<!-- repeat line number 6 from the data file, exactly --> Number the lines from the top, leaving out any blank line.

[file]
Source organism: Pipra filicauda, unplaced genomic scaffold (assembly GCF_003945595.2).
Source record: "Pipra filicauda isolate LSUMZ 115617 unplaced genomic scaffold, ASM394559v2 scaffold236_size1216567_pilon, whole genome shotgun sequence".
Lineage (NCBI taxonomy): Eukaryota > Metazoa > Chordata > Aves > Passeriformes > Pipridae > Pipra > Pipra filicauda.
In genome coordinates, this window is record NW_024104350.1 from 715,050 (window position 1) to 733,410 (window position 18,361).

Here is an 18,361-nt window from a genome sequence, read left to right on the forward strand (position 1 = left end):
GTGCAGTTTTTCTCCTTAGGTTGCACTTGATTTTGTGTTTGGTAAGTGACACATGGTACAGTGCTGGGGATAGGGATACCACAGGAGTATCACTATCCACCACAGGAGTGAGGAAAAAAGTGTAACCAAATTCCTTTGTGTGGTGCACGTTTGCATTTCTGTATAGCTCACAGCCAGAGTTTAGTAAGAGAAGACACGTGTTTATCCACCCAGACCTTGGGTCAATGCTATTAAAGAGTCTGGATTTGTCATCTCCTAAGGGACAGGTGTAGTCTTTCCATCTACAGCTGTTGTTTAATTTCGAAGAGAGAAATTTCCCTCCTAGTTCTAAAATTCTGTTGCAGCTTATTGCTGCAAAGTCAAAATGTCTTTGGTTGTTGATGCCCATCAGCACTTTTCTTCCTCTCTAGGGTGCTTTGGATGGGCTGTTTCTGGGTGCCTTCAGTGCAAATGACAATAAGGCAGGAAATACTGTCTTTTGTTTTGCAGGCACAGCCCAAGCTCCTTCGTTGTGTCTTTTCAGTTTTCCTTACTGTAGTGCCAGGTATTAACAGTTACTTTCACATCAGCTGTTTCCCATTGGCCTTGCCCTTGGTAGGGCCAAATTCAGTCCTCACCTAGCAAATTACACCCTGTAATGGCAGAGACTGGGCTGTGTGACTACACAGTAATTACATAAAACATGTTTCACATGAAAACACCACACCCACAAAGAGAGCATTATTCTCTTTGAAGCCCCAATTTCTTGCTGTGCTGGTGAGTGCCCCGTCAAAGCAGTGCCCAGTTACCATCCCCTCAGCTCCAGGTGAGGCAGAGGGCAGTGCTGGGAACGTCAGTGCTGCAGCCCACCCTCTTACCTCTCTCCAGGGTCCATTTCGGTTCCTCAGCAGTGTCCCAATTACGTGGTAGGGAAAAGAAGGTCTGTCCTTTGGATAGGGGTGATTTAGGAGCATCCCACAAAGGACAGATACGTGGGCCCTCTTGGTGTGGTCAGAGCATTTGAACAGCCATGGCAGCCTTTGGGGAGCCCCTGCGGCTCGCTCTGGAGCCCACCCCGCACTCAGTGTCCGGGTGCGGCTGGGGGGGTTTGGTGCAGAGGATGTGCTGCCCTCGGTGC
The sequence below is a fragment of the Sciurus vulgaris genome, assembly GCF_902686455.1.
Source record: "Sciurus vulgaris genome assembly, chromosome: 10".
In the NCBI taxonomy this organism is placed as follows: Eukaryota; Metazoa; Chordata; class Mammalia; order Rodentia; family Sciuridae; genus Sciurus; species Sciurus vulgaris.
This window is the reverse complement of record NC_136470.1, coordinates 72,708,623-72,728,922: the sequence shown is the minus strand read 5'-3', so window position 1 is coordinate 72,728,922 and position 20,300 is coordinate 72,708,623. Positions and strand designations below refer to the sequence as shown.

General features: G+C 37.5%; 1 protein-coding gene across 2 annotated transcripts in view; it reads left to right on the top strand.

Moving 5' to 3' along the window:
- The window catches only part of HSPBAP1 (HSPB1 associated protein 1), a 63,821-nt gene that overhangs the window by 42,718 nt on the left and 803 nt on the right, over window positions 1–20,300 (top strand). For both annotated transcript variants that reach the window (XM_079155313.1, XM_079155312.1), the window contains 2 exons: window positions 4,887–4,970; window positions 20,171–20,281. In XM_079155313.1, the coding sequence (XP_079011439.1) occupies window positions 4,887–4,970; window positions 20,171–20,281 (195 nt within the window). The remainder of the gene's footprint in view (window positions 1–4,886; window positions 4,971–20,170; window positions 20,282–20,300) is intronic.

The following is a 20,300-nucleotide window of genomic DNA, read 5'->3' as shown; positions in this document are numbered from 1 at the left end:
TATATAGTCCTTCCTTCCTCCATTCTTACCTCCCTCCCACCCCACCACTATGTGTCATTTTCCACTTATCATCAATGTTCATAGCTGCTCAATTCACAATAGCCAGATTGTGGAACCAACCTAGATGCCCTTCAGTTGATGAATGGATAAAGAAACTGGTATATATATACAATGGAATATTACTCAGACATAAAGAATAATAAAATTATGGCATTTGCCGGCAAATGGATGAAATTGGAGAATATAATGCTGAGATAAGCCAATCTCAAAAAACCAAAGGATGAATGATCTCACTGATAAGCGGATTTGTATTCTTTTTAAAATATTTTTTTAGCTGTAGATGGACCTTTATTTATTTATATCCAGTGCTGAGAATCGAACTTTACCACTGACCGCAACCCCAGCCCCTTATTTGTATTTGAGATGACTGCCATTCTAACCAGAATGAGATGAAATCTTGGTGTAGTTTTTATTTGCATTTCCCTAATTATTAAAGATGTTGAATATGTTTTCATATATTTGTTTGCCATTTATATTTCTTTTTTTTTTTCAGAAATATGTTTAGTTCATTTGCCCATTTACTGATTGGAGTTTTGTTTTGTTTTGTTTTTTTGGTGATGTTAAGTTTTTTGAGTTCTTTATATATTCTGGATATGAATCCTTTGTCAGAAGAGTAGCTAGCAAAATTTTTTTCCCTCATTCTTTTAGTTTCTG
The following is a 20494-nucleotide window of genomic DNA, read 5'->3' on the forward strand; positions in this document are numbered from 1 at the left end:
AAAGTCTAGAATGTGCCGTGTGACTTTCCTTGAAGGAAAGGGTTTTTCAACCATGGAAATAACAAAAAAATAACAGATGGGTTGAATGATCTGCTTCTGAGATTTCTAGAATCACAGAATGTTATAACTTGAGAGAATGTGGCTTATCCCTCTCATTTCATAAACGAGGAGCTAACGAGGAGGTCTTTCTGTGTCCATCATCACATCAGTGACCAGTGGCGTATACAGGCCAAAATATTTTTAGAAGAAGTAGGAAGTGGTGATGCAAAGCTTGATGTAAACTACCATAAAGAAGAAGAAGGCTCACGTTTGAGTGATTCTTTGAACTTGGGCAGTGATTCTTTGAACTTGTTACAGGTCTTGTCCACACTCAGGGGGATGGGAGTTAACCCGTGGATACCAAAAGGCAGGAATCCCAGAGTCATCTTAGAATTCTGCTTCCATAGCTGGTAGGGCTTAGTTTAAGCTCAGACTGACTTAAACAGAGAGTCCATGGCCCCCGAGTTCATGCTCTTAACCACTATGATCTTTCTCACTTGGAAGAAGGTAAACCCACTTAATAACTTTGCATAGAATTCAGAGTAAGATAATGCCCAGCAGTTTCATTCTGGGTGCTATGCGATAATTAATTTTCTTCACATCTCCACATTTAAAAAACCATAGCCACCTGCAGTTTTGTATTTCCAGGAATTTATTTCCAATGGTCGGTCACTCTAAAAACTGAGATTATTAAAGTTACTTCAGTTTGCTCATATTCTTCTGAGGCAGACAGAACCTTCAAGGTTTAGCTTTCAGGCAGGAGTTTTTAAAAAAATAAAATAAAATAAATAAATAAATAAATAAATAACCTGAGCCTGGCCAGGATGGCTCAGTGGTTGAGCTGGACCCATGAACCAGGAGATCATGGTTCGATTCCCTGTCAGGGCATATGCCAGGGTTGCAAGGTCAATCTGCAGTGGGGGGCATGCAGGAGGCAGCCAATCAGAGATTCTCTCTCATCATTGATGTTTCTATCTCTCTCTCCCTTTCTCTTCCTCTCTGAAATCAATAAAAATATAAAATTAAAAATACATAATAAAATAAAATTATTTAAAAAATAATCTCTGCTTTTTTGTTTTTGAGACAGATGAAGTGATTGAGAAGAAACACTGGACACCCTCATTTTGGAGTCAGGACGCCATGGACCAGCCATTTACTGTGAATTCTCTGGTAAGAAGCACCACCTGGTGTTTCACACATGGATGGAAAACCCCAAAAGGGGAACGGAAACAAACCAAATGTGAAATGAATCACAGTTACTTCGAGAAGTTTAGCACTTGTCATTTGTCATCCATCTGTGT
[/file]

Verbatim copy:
GTGCAGTTTTTCTCCTTAGGTTGCACTTGATTTTGTGTTTGGTAAGTGACACATGGTACAGTGCTGGGGATAGGGATACCACAGGAGTATCACTATCCACCACAGGAGTGAGGAAAAAAGTGTAACCAAATTCCTTTGTGTGGTGCACGTTTGCATTTCTGTATAGCTCACAGCCAGAGTTTAGTAAGAGAAGACACGTGTTTATCCACCCAGACCTTGGGTCAATGCTATTAAAGAGTCTGGATTTGTCATCTCCTAAGGGACAGGTGTAGTCTTTCCATCTACAGCTGTTGTTTAATTTCGAAGAGAGAAATTTCCCTCCTAGTTCTAAAATTCTGTTGCAGCTTATTGCTGCAAAGTCAAAATGTCTTTGGTTGTTGATGCCCATCAGCACTTTTCTTCCTCTCTAGGGTGCTTTGGATGGGCTGTTTCTGGGTGCCTTCAGTGCAAATGACAATAAGGCAGGAAATACTGTCTTTTGTTTTGCAGGCACAGCCCAAGCTCCTTCGTTGTGTCTTTTCAGTTTTCCTTACTGTAGTGCCAGGTATTAACAGTTACTTTCACATCAGCTGTTTCCCATTGGCCTTGCCCTTGGTAGGGCCAAATTCAGTCCTCACCTAGCAAATTACACCCTGTAATGGCAGAGACTGGGCTGTGTGACTACACAGTAATTACATAAAACATGTTTCACATGAAAACACCACACCCACAAAGAGAGCATTATTCTCTTTGAAGCCCCAATTTCTTGCTGTGCTGGTGAGTGCCCCGTCAAAGCAGTGCCCAGTTACCATCCCCTCAGCTCCAGGTGAGGCAGAGGGCAGTGCTGGGAACGTCAGTGCTGCAGCCCACCCTCTTACCTCTCTCCAGGGTCCATTTCGGTTCCTCAGCAGTGTCCCAATTACGTGGTAGGGAAAAGAAGGTCTGTCCTTTGGATAGGGGTGATTTAGGAGCATCCCACAAAGGACAGATACGTGGGCCCTCTTGGTGTGGTCAGAGCATTTGAACAGCCATGGCAGCCTTTGGGGAGCCCCTGCGGCTCGCTCTGGAGCCCACCCCGCACTCAGTGTCCGGGTGCGGCTGGGGGGGTTTGGTGCAGAGGATGTGCTGCCCTCGGTGC